With the stateroom forward, there are views to either side. In fact the square footage of this cabin is probably greater. Access to the chain locker is through the forward bulkhead behind the bed's headboard. For those who plan to do a lot of anchoring, it might be necessary to occasionally access this locker to arrange the chain or tie it down so that it does not become tangled. Most owners we know would not like to be trampling on their guests beds to do that chore.
In either case, Riviera takes full advantage of the storage space available under the berths, along with built in bedside tables, a vanity, and cedar-lined hanging lockers.
With the master in the aft position, there is a single hull-side window with an opening portlight just ahead.
There’s no shortage of storage space with Riviera taking full advantage of all useable space.
The theme of elegance continues even in the head where we see Amtico flooring and multiple woods used in the cabinetry.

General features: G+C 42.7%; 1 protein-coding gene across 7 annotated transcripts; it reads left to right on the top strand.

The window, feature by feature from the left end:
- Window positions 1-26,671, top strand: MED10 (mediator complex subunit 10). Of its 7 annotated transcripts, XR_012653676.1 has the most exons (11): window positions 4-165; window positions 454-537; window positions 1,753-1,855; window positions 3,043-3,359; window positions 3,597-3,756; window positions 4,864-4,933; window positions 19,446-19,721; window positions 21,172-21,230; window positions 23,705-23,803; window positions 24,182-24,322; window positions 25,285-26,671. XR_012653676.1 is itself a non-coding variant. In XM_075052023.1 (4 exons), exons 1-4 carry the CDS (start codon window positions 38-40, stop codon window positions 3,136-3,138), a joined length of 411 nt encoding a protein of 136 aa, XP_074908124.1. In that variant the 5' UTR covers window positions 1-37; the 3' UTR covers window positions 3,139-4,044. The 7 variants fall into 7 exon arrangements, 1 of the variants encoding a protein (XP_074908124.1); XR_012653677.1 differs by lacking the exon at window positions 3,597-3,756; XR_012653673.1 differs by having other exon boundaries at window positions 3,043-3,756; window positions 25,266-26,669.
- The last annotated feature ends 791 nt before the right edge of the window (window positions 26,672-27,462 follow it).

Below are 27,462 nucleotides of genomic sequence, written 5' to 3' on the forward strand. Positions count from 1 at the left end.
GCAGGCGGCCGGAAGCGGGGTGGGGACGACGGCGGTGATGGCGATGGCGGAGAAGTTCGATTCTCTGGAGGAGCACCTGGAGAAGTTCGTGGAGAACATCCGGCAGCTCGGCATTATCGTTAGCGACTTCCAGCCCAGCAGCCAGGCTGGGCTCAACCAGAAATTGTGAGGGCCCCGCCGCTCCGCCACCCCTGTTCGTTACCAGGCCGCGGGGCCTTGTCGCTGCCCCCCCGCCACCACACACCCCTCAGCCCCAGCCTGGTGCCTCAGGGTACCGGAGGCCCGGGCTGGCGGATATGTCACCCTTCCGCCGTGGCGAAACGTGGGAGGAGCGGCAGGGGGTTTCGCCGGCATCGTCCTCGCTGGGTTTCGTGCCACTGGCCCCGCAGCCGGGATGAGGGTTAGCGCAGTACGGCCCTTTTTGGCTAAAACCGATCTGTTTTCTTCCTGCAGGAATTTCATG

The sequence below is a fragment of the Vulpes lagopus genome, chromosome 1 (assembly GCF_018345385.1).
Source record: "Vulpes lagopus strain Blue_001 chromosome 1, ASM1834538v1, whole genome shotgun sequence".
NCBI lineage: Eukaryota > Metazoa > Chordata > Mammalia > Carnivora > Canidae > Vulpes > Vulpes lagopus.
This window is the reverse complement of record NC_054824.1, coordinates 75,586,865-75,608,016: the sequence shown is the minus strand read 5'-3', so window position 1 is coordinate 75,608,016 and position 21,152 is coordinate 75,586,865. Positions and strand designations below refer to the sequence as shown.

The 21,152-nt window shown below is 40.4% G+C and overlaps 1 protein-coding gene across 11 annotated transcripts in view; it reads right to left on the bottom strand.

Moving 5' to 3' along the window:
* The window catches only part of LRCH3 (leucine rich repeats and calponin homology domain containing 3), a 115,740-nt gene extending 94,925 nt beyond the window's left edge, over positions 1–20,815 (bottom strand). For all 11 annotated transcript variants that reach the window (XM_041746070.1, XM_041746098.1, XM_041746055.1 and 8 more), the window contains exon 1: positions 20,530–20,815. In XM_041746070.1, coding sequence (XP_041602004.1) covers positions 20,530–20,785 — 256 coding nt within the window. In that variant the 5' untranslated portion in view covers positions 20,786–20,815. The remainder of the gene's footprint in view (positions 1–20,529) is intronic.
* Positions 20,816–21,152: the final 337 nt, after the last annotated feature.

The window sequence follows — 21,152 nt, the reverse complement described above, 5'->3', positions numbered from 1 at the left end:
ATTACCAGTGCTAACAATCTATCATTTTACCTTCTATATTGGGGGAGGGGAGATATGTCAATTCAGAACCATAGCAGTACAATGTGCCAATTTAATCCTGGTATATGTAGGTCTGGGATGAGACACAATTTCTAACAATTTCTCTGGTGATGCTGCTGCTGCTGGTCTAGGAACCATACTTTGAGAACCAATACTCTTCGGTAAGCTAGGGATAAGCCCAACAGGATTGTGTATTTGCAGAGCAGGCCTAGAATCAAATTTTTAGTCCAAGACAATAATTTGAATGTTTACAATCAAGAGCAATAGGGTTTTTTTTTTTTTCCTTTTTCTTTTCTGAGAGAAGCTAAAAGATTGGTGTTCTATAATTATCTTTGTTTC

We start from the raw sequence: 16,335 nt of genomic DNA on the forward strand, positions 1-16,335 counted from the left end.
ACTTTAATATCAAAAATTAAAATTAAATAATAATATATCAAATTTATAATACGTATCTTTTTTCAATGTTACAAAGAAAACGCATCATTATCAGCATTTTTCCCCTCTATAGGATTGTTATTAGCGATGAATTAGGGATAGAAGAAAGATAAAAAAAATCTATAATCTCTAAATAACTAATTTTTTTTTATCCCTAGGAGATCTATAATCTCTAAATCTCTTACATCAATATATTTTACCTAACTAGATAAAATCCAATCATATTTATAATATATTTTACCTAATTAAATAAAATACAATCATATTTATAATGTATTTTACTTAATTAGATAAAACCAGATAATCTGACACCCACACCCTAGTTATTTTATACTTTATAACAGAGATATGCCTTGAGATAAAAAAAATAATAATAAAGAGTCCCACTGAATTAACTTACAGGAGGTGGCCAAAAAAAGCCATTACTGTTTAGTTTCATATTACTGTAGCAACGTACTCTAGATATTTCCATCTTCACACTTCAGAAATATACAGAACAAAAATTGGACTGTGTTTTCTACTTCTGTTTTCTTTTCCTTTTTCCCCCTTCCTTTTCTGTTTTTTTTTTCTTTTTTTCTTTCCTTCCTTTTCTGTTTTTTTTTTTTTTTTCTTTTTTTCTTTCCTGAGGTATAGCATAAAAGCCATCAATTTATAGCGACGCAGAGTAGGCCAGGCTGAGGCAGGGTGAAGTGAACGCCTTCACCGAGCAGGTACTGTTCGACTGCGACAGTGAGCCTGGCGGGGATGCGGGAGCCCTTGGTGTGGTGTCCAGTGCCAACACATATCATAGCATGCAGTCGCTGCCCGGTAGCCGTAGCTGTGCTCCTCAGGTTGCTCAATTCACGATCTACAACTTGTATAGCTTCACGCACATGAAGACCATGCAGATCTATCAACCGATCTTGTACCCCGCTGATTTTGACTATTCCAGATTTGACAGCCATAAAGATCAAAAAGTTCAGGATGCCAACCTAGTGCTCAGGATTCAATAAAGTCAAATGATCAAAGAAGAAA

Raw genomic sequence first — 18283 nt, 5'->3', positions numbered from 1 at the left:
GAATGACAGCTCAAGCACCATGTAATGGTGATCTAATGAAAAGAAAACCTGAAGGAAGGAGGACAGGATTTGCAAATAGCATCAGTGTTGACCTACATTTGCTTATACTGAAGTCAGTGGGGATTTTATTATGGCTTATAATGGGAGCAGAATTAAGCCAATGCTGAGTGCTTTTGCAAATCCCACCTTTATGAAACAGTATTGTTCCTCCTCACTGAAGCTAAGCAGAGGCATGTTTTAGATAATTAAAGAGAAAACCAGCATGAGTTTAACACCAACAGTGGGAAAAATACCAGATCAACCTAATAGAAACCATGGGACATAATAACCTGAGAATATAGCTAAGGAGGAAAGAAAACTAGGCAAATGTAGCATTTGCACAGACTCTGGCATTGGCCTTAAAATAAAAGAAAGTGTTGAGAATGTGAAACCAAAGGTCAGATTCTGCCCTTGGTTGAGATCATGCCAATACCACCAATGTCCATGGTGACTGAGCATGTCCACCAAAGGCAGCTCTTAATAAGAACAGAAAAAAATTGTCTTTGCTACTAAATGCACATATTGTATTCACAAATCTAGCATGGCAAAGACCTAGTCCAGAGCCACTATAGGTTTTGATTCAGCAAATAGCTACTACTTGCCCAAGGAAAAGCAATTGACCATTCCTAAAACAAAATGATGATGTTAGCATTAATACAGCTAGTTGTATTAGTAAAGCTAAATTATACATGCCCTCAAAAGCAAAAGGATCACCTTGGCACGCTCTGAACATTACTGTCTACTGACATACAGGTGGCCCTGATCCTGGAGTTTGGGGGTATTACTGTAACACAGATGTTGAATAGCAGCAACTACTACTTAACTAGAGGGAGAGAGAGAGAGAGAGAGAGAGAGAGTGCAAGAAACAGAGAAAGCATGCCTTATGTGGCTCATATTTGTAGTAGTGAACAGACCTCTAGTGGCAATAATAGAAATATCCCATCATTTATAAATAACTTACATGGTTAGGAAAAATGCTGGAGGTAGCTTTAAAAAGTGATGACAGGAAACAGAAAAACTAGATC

The forward stateroom takes advantage of the available storage space above the windows for added storage. This is an area that some builders avoid using because of the expense and difficulty of installing cabinets there.
Another common trait in class is the utilization of twin berths in the starboard guest stateroom and these can be converted into a single with the use of filler cushions. Notice the size of the hull side window. Note where full standing headroom stops -- just above the teddy bear.
Riviera also had no trouble finding accommodations for a combo washer/dryer under the companionway stairway in the starboard guest stateroom. Every cruising boat should have this amenity.
Riviera offers the 50 Enclosed Flybridge in two power packages, both connected to pod drives. Twin Cummins 600-hp QSC diesels will be used to power Zeus drives, or owners can select twin Volvo Penta IPS800 which have 600-hp, or IPS950s, rated at 725-hp. The counter-rotating IPS props face forward, and the counter-rotating Zeus drives face aft.
We have not tested this boat so can make no comments as to its performance. The folks at Riviera tell us that with the 600-hp engines they expect a top speed of 32 knots and a cruise speed between 25 and 28 kts delivering a range of 400 nautical miles on her 793 gal. (3,000 L) fuel capacity.